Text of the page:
Syria army deserters 'kill 15 security personnel'
Fifteen members of the Syrian security forces and pro-government gunmen have been killed by army defectors, according to a UK-based rights group.
The Syrian Observatory for Human Rights said seven soldiers died when a bomb hit an army convoy in Hama province.
Eight security personnel and loyalist gunmen were killed in a second attack in the same area, it added.
The attack came as the Arab League said that Syria had agreed to its proposals to end the violence.
The agreement requires Syria to withdraw all troops from cities and an immediate cessation to all killing. It also sets a timeframe for talks with the opposition.
Protests against President Bashar al-Assad have taken place since March but have become increasingly violent as soldiers have defected to the opposition instead of firing on activists.
An Observatory official said the central cities of Homs and Hama were being surrounded by tanks, and deserters have been trying to create a "safe passage" for civilians to get out for medical treatment and for food to get in.
Earlier on Wednesday, gunmen stormed a factory in Homs, killing 11 workers, according to activists. Amateur video showed the bodies, bound and gagged, lying on the floor.
Security forces also shot dead eight civilians in several Homs neighbourhoods, the Observatory said.
Following talks in Cairo, the Arab League announced the Syrian government had agreed to peace proposals aimed at ending the violence.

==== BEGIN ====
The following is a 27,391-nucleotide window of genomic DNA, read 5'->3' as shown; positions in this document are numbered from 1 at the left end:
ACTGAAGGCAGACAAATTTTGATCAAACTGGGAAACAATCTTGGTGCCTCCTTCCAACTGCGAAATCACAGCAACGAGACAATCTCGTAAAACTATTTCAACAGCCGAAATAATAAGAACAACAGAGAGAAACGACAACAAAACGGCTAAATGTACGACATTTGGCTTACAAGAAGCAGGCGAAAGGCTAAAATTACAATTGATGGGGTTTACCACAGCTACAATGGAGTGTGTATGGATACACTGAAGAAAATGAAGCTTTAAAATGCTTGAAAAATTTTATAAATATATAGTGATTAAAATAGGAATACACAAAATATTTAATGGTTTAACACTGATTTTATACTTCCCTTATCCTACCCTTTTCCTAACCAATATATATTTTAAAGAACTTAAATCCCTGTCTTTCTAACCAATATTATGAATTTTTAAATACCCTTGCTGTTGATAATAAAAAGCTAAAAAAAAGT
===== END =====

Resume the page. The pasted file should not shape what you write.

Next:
The plan includes the release of prisoners, the withdrawal of security forces from the streets, and talks between the government and opposition.
Syria is also required to allow journalists, rights groups and League representatives to move freely in the country to monitor the situation.
Meanwhile, US state department spokeswoman Victoria Nuland said the US would judge Syria's leaders "by their actions", rather than their words.
Reports that Syria has laid landmines along its border with Lebanon have brought swift condemnation from campaigners.
Syrian sources quoted by AP news agency said they had been planted to prevent weapons smuggling.
At least 3,000 people have been killed in the unrest in Syria, while hundreds of others have disappeared.
The government of Mr Assad - who took over from his father as president in 2000 - says the violence is being carried out by "armed gangs" and "terrorists". More than 1,000 security personnel have lost their lives in the fighting, the government claims.
Foreign journalists are unable to move around Syria freely and information is tightly controlled, making reports difficult to verify.